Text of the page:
Here are the facts, as I see them. The United States, although it is the lone super power in the world, is still a partner in a very intertrelated world. In the last seven years or so, the United States has thumbed its nose at the rest of the world and acted unilaterally. As a consequence, the world has split into several different configurations of “them” versus “us” and things have fallen apart. The worst scenario is for the dollar to continue to fall against the Euro and other major currencies which will force the United States government to respond with a real austerity program. This we don’t want and such a program would be especially hard on the union leaders and their troops.

The markets must be listened to! ! !

What Rubin is advocating and what, I think, is vitally important for the construction of an economic program for the new President is a realistic effort designed to get ourselves out of the hole that the present administration has dug for the American people and create an environment where the new Administration can then focus on the “critical public investment” that is being advocated.

Certainly, the present administration has made it very difficult for any new President to enact a program that provides a “new direction” for the country. I have written before about the political effort an administration can make to “tie-up” a succeeding administration. This theory has been applied to the Regan-Bush(41) administrations and their “leavings” which caused the Clinton team to postpone the social programs it wanted to introduce until it straightened out the mess it was left with. Here we could accuse the Bush(43) team for doing exactly the same thing…if one could give them credit for doing anything in a competent way. Whatever, the mess that Bush(43) is leaving for the new administration is going to take some time to unwind before any “change” can be forthcoming.

But, there is a wider issue that must be discussed within the context of the debate between “Rubinomics” and the position taken by the union leaders. Both sides of the discussion need to be listened to. An Obama Administration cannot just rush off with a program of new “critical public investment” without considering the implications such a policy would have on international financial markets. And, those in favor of “Rubinomics” cannot enforce fiscal discipline without policy goals and objectives related to the social issues that need to be dealt with. The Democratic Party is a community and needs to hear from its different constituencies and sub groups, their positions and arguments. The diversity of the party is one of its strengths. This diversity allows for many, many voices to be heard and incorporated into the change that needs to take place.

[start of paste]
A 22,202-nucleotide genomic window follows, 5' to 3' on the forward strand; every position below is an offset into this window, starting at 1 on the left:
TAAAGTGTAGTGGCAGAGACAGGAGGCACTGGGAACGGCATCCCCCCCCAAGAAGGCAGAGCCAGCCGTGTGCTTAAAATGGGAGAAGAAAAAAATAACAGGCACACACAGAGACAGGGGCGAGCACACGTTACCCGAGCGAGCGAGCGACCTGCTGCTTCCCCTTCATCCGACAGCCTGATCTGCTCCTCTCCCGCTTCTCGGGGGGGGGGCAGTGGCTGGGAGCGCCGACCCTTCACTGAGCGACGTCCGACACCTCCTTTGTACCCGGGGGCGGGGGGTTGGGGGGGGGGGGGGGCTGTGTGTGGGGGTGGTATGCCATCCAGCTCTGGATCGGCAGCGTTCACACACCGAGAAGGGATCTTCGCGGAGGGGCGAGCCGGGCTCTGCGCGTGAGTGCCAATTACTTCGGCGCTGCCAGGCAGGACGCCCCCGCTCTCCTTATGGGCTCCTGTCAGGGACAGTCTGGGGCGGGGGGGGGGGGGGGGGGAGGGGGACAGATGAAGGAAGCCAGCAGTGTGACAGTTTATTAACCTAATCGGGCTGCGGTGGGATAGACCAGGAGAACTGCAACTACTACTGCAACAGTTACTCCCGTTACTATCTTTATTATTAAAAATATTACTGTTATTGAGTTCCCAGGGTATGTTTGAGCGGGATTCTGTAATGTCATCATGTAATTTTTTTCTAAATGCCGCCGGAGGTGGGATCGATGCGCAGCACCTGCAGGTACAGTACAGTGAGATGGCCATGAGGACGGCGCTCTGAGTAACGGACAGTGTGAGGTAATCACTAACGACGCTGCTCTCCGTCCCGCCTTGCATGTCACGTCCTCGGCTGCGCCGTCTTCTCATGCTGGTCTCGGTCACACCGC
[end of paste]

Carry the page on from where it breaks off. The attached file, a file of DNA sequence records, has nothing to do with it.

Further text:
That is what a democracy is all about. And, the Democratic Party needs idealists just as it needs realists. In this sense, the idealists need the realists in order to achieve something that will be not only feasible, but also sustainable. What good is implementing something if it cannot last?

So, “Rubinomics” is back. It is good to have some advice being given to one of the candidates that bears some relationship to how the world works. The world needs to come to trust the United States again. The world needs to see that the United States as its partner and not as its adversary. Then the world can see how the United States acts as a democracy to respond to the will of the people!

1 comment:

Robert said...

of reality either to favor money power or to be unmindful of the reaction of financial markets is a recipe for disaster. It takes an experienced and skillful leader to understand these structures and not be bullied by the pretense of wealth and power emanating from finance or the feel good bluster of people unaware of the financial reactions of a global system that has been badly bruised by U.S. unilateral myopia in recent years.